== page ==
For how long can OPEC talk up oil prices?
By Julianne Geiger
web posted October 17, 2016
Not a day passes without OPEC making oil and gas headlines, and today is surely no exception. Seemingly in lockstep with OPEC, the market is once again pacified on the promise that changes to the global oil supply glut are a' comin'.
Last week the Wall Street Journal quoted anonymous sources close to the matter who had it on good authority that the Saudi's were willing to cut "up to" 400,000 barrels per day (and that they had planned to do so all along, with or without an OPEC agreement). We can assume this figure is off August or September levels, which are near-record highs for the oil-rich country.
Of course, there are 400,000 different possible production cut figures included in this "up to 400,000" range—including a big fat zero—so fundamentally speaking, like so much of the OPEC speak, this could mean nothing.
But this isn't the first time OPEC chatter or supposition or guesswork has moved markets, and it won't be the last. Because, as Oilprice contributor Rakesh Upadhyay pointed out back in August, just a month before the freeze was announced, fundamentals aren't what's driving the oil market—speculation is. And nothing feeds speculators like OPEC.
As Upadhyay wrote, "Though most analysts agreed that a production freeze was not going to alter the fundamentals, prices rose sharply, with the hedge funds adding record long positions," as evidenced by the chart below, which shows what happened in February when OPEC cuts were on the table for Doha. Fundamentals didn't change—the glut wasn't easing—yet hedge funds and speculation on OPEC rumors drove up prices.
The hope quickly faded when the Doha meeting fell short of expectations, but prices continued to climb. Then, the market found new hope in the Vienna meeting. We then wondered—this time quite wistfully—if a freeze could… maybe, possibly… happen in that meeting over the summer, much in the same way one might hold onto hope that we might someday win the lotto. Our hopes were dashed yet again—but not before the market reflexively inched up again.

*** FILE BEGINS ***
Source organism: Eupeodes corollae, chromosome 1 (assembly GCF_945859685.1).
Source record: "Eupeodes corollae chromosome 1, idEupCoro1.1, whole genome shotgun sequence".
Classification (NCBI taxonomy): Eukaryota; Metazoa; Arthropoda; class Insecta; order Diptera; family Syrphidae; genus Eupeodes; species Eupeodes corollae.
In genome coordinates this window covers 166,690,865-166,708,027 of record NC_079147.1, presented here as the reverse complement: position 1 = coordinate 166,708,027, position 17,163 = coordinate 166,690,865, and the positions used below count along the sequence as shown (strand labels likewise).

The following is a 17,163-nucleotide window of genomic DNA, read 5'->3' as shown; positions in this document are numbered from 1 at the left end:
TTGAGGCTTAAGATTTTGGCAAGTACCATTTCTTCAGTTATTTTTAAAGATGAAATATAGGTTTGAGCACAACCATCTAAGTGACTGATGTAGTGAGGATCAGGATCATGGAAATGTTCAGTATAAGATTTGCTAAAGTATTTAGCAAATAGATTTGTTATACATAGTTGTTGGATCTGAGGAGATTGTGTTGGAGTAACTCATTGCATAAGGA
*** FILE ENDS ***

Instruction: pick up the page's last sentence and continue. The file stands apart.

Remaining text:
Soon after, Saudi comments, which indicated that a new spirit of cooperation among OPEC members might be taking shape, sending prices upward yet again. An unofficial meeting was announced. Algiers, they said. "Stabilize the market" they said (which can apparently be done with talk, rather than production cuts). Russia chimed in, vacillating between joining the "market stabilization" efforts and not. We asked ourselves, this time ever more cautiously, dare we hope again? Most thought not, but speculators threw caution to the wind, moving markets this way and that on almost a daily basis in response to every utterance regarding the freeze.
Then the announcement came that OPEC had reached a deal. The earth shook, moving markets again— this time by a large percentage—and this time backed up by a more tangible hope.
Meanwhile, the industry scrambled to make sense of what it all meant. How big would the cut be? Which members would do the cutting? How did Saudi Arabia and Iran reach any kind of consensus when they were worlds apart—on multiple fronts? And then there was the ultimate question that had every analyst from here to Venezuela furiously figuring and calculating and refiguring and recalculating: just how high could prices go?
Speculators continued to largely disregard the ins and outs of the deal, which were absent at the time, and we saw markets tick up happily in response.
When the size of the production cut—between 240,000 and 740,000 barrels per day—was announced, one could feel the weight of the disappointment within the industry overall. The analysts wanted more; wanted deeper. Most OPEC members had been scrambling to reach record high oil production leading up to the meeting, some successful. Given current production levels, the small cut was seen by most analysts as a mere token gesture that would do very little to address what most would agree is the reason behind the price "problem"—the global supply glut.